RTÉ One, Thursday, 8.30pm
Ear to the Ground

Programme 13

Darragh McCullough, Helen Carroll and Ella McSweeney

Tuesday 02 February 2010

Darragh meets a farmer saved from hypothermia after being trapped in a boghole on Christmas Eve, Ella attends a point-to-point race and Helen meets a man who has swapped cows for buffalo!

Farmer saved from hypothermia:
This winter has seen the emergency services called out many times with floods, snow and ice adding danger to even the most routine of tasks. Farmers have had to call on air sea rescue numerous times for help with livestock or isolation.

In this episode, Darragh McCullough revisits one daring rescue operation. He meets 78-year-old farmer Gerry Clune from East Clare, who survived sub zero temperatures after becoming trapped in a boghole on Christmas Eve. Gerry owes his life to the Shannon Air Sea rescue team, who discovered him after seven hours spent in a freezing ditch. He also owes a lot to his decision to wear a hi-vis jacket that night, which meant that he was spotted and rescued within minutes of the search helicopter taking off, just as hypothermia was gripping his body.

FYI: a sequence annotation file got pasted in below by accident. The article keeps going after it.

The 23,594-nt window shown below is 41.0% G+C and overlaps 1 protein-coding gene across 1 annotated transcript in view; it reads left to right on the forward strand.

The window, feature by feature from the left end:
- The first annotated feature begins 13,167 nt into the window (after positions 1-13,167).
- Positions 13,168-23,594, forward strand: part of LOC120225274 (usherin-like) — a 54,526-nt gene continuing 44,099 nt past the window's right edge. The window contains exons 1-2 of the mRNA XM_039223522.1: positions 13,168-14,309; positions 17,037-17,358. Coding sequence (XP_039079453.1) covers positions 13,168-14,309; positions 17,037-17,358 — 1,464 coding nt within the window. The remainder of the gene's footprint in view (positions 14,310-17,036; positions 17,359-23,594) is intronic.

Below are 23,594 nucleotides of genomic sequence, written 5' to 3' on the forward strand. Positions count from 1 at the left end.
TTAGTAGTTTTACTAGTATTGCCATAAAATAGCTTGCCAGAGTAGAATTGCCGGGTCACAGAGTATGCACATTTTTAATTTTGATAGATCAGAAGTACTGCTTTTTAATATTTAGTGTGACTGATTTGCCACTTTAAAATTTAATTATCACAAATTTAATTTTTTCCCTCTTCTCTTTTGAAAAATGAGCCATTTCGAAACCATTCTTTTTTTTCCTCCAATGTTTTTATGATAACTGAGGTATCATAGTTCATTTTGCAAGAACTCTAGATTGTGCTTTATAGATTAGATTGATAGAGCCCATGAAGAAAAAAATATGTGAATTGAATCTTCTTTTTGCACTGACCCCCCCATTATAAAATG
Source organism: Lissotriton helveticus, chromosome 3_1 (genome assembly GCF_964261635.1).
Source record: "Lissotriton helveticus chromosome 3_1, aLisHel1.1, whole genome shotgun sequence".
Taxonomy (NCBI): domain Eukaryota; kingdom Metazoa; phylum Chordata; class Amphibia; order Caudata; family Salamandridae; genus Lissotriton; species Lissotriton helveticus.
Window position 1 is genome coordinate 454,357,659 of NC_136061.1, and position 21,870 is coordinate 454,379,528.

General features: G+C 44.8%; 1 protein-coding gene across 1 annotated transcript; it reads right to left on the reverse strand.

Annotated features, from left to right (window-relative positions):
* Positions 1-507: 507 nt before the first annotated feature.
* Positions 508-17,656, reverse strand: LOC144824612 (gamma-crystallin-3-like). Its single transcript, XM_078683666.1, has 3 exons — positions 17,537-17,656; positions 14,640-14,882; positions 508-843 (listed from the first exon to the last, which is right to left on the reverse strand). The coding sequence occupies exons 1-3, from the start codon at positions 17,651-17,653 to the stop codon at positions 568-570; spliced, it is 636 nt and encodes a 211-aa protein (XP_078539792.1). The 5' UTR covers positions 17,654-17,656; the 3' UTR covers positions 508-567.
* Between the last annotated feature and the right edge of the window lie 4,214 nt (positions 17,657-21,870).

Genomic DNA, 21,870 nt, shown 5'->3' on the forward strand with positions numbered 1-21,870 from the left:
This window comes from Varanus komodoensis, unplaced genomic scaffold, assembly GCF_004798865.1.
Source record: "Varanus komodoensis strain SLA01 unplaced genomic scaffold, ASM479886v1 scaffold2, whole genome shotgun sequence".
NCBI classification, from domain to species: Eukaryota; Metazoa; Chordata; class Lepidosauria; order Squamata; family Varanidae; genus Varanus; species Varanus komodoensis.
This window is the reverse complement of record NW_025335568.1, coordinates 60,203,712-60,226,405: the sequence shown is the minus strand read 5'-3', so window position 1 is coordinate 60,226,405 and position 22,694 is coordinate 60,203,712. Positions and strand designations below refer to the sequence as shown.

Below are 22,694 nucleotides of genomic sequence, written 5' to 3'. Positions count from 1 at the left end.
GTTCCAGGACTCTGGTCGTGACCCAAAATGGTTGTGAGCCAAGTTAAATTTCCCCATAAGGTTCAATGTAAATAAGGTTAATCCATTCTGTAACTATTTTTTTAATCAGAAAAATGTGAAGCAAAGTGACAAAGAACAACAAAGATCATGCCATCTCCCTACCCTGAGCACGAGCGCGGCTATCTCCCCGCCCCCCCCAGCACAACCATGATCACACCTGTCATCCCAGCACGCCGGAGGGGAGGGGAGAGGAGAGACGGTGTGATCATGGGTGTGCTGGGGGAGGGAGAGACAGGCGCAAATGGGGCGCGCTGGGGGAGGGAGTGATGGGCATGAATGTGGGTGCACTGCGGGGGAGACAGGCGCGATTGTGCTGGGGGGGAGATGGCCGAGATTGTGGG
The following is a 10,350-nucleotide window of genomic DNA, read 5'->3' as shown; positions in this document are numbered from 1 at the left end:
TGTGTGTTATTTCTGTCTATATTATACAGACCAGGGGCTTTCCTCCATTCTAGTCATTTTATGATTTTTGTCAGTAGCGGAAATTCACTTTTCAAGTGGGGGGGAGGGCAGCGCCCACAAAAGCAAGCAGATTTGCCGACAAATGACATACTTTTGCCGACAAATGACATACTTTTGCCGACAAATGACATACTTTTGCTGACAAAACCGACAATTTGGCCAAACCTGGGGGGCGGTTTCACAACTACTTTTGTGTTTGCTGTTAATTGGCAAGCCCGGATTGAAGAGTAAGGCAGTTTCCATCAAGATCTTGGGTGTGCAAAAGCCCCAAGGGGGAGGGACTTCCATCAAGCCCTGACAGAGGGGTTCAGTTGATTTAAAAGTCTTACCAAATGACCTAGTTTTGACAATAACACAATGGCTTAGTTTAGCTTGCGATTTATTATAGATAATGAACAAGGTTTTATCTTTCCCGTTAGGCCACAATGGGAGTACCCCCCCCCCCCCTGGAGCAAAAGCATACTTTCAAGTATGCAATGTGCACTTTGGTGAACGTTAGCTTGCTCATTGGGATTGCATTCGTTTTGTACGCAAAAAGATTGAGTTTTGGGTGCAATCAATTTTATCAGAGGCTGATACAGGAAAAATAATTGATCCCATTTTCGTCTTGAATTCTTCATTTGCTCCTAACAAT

The point to point race has often been described as the lifeblood of the racing industry in Ireland and many of the top jockeys cut their teeth at these courses around the country. Besides that, these races are the highlight of many farmers' social calendars. With this event comes a pride and passion that touches rural communities throughout the country.

For Dungarvan farmer, John Kiely, the point-to-point has been a lifelong passion. He rode in some of the first point to point races, and now organises the Dungarvan event each year. Ella McSweeney travels to this point to point in Dungarvan to soak up the atmosphere, and to witness all the preparation that goes into this event.

Swapping Cows for Buffalo!
This week, Helen Carroll discovers Buffalo on a farm in North Wales. Twelve years ago, struggling dairy John Hayden, decided to ditch the cows and instead invested in over 300 Asian Water Buffalo. He first tried his hand at making mozzarella, but soon realised that Buffalo meat was much more profitable.

Now, more and more UK farmers have been turning land over to Buffalo for dairy and meat production. The meat is very tender, contains very little fat and has proved to have very low cholesterol content. So, could Buffalo farming provide the answer to struggling dairy farmers in Ireland? Could we soon see herds of Buffalo roaming the Irish countryside?